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Pope Francis interview calls church leaders 'narcissists,' conversion 'solemn nonsense'

| Tuesday, Oct. 1, 2013, 9:18 p.m.

Pope Francis on Tuesday cranked up his charm offensive on the world outside the Vatican, saying in the second widely shared media interview in two weeks that each person “must choose to follow the good and fight evil as he conceives them” and calling efforts to convert people to Christianity “solemn nonsense.”

The Vatican's head seemed intent on distancing himself from its power, saying church leaders “have often been narcissists.”

The interview with atheist Italian journalist Eugenio Scalfari set off another round of debate about what the pope meant: Was he saying that people can make up their own minds, even if they disagree with church teachings? Or was this self-described “son of the church” using casual language to describe classic church teaching about people coming to Catholic doctrine by free will?

A top official with the Southern Baptist Convention, the largest Protestant denomination in the United States, took the unprecedented step of rebuking Francis. He wrote that the pope's interview was “a theological wreck” and that Francis was dabbling dangerously in relativism.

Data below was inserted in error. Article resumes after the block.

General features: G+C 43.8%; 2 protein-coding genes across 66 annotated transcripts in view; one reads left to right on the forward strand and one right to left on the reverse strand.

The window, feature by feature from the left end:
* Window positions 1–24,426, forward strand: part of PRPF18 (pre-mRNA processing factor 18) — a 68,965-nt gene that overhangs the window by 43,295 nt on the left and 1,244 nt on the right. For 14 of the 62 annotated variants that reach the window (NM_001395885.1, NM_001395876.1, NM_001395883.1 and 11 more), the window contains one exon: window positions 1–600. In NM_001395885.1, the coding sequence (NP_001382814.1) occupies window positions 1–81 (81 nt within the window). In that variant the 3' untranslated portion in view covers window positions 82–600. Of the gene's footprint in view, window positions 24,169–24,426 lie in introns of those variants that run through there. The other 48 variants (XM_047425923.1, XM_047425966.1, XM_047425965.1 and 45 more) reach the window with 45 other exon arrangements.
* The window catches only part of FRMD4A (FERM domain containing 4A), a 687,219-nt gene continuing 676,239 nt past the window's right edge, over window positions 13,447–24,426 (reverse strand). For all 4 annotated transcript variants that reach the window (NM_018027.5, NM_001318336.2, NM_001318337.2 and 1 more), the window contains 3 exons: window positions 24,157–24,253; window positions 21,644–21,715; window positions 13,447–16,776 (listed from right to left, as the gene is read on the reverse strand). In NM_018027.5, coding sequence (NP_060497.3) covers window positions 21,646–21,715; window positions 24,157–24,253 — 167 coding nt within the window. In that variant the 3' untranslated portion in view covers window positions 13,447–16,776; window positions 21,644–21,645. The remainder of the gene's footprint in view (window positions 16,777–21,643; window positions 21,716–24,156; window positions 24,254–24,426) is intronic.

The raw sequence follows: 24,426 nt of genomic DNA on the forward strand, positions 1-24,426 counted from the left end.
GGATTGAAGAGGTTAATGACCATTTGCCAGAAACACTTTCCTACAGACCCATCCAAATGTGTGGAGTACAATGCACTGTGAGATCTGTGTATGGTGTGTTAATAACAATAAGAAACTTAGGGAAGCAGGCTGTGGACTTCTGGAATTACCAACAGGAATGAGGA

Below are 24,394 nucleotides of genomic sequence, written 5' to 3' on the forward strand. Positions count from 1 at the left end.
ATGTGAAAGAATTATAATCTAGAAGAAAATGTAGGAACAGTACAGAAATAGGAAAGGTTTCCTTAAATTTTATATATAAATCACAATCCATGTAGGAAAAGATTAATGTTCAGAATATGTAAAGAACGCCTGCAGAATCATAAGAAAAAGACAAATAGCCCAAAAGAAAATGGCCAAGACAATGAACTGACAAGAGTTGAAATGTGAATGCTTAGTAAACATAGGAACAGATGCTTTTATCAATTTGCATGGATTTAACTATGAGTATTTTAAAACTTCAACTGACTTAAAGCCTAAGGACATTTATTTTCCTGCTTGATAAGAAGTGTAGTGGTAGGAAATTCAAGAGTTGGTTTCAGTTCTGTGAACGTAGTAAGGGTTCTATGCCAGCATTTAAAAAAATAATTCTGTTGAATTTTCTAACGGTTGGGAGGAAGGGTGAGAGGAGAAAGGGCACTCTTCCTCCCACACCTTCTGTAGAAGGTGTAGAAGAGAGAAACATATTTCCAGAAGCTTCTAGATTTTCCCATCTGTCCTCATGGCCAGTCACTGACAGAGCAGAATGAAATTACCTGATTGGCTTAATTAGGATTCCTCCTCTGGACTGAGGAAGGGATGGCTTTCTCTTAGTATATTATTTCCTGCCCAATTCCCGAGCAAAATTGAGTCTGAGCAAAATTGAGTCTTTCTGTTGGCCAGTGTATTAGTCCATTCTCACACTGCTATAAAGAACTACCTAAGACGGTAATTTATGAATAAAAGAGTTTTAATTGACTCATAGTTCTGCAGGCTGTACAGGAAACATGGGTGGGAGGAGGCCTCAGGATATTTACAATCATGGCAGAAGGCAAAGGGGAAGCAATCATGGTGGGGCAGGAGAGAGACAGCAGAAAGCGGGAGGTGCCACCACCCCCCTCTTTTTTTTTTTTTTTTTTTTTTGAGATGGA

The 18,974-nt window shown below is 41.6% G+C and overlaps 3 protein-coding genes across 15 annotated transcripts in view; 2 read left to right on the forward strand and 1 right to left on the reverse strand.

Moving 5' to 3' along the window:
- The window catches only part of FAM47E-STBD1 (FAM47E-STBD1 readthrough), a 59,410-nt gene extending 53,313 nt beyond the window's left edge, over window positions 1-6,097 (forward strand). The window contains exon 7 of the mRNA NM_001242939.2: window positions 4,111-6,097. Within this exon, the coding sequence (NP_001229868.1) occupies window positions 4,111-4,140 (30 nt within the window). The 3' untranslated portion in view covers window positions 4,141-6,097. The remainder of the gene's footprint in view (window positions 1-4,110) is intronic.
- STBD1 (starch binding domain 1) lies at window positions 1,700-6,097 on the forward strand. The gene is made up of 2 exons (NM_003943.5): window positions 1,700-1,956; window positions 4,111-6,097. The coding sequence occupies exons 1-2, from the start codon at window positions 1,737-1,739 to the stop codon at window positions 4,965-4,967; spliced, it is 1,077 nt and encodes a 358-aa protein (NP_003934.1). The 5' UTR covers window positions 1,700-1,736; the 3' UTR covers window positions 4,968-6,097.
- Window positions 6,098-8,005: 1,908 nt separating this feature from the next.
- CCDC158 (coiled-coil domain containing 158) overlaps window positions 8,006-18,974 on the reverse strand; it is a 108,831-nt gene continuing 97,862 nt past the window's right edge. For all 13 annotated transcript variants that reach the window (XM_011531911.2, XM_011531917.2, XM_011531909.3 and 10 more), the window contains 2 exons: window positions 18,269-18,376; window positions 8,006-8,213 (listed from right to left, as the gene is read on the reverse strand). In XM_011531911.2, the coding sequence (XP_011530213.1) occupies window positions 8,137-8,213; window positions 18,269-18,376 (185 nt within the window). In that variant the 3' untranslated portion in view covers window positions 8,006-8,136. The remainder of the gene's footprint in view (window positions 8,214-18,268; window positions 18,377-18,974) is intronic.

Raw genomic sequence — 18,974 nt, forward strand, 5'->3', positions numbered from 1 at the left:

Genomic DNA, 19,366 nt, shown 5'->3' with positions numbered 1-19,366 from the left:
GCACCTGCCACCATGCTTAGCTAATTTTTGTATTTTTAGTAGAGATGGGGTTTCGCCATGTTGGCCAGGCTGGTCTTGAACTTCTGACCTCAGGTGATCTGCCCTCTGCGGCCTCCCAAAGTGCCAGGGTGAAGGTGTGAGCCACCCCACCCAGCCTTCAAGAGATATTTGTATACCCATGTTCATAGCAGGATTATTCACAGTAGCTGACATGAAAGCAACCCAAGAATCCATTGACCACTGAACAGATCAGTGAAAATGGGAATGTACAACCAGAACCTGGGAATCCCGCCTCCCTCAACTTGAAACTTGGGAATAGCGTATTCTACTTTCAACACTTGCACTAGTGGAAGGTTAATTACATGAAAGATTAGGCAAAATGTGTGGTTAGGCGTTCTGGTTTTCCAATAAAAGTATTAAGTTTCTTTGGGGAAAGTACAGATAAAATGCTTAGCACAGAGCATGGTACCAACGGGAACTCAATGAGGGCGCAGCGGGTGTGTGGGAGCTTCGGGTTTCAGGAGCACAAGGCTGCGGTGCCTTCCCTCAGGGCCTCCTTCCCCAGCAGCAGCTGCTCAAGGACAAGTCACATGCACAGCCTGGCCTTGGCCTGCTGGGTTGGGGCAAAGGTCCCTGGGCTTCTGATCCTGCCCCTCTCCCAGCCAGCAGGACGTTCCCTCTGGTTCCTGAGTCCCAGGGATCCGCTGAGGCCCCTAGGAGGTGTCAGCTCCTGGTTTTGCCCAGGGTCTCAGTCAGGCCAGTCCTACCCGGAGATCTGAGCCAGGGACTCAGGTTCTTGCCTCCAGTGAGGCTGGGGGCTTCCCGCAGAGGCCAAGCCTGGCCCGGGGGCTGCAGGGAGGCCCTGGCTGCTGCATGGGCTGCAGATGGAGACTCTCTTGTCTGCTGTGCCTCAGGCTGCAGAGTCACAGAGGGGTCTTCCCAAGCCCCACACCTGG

“What these interviews seem continually to do is what evangelical theologian Carl Henry warned Protestants of in the 20th century: of severing the love of God from the holiness of God,” wrote the Rev. Russell Moore, a dean of the Southern Baptist Theological Seminary and head of the convention's Ethics and Religious Liberty Commission. “We must speak with tenderness and gentleness, but with an authoritative word from God.”

Some conservative Roman Catholics were taken aback by the interview.

“My email is filled with notes from people who need to be talked off the ledge,” wrote the Rev. John Zuhlsdorf, author of one of the more popular blogs for Catholic conservatives.

In what is quickly becoming classic Pope Francis, the back story of the interview was dramatically simple. The leader of the largest church in the world picked up the phone and called Scalfari, founder of La Repubblica, who had requested an interview.

“Why so surprised?” the pope asked Scalfari. “You wrote me a letter asking to meet me in person. I had the same wish, so I'm calling to fix an appointment. Let me look at my diary: I can't do Wednesday, nor Monday; would Tuesday suit you?”

Once they set the time, Scalfari said he wasn't sure how to end the call and asked for an embrace by phone.

“Of course, a hug from me, too,” the pope said. “Then we will do it in person. Goodbye.”

The interview included the pope's story of a Communist friend he had as a young man (later tortured and killed by the Argentine military), movie recommendations and a mystical experience he had the night he was picked to be pope.

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